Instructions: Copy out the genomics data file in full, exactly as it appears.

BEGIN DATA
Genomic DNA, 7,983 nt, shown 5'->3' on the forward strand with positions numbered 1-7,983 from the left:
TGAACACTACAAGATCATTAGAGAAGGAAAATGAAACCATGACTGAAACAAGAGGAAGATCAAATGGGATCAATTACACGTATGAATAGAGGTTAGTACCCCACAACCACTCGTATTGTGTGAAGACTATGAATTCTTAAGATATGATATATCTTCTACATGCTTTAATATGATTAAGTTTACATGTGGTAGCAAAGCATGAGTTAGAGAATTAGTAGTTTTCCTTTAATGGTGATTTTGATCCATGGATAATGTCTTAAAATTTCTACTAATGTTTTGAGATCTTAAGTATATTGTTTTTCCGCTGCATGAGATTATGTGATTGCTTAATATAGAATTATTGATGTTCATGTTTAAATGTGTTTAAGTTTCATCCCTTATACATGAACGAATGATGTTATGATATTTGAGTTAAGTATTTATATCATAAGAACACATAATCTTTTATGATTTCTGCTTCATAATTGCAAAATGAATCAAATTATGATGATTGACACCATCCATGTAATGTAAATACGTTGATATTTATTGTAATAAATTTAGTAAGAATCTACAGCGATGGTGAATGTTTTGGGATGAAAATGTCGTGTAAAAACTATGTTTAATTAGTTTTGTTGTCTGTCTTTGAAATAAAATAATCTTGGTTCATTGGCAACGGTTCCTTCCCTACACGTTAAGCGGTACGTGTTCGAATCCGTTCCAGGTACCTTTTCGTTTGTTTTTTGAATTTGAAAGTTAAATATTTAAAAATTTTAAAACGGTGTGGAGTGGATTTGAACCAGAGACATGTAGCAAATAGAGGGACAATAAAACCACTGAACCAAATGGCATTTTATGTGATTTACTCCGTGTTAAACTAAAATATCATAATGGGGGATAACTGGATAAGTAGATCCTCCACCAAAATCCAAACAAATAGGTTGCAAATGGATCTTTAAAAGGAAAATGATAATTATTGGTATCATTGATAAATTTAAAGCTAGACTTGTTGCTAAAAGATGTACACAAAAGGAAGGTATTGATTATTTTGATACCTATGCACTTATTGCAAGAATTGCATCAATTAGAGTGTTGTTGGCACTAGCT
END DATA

Genomic DNA, 7,983 nt, shown 5'->3' on the forward strand with positions numbered 1-7,983 from the left:
TGAACACTACAAGATCATTAGAGAAGGAAAATGAAACCATGACTGAAACAAGAGGAAGATCAAATGGGATCAATTACACGTATGAATAGAGGTTAGTACCCCACAACCACTCGTATTGTGTGAAGACTATGAATTCTTAAGATATGATATATCTTCTACATGCTTTAATATGATTAAGTTTACATGTGGTAGCAAAGCATGAGTTAGAGAATTAGTAGTTTTCCTTTAATGGTGATTTTGATCCATGGATAATGTCTTAAAATTTCTACTAATGTTTTGAGATCTTAAGTATATTGTTTTTCCGCTGCATGAGATTATGTGATTGCTTAATATAGAATTATTGATGTTCATGTTTAAATGTGTTTAAGTTTCATCCCTTATACATGAACGAATGATGTTATGATATTTGAGTTAAGTATTTATATCATAAGAACACATAATCTTTTATGATTTCTGCTTCATAATTGCAAAATGAATCAAATTATGATGATTGACACCATCCATGTAATGTAAATACGTTGATATTTATTGTAATAAATTTAGTAAGAATCTACAGCGATGGTGAATGTTTTGGGATGAAAATGTCGTGTAAAAACTATGTTTAATTAGTTTTGTTGTCTGTCTTTGAAATAAAATAATCTTGGTTCATTGGCAACGGTTCCTTCCCTACACGTTAAGCGGTACGTGTTCGAATCCGTTCCAGGTACCTTTTCGTTTGTTTTTTGAATTTGAAAGTTAAATATTTAAAAATTTTAAAACGGTGTGGAGTGGATTTGAACCAGAGACATGTAGCAAATAGAGGGACAATAAAACCACTGAACCAAATGGCATTTTATGTGATTTACTCCGTGTTAAACTAAAATATCATAATGGGGGATAACTGGATAAGTAGATCCTCCACCAAAATCCAAACAAATAGGTTGCAAATGGATCTTTAAAAGGAAAATGATAATTATTGGTATCATTGATAAATTTAAAGCTAGACTTGTTGCTAAAAGATGTACACAAAAGGAAGGTATTGATTATTTTGATACCTATGCACTTATTGCAAGAATTGCATCAATTAGAGTGTTGTTGGCACTAGCT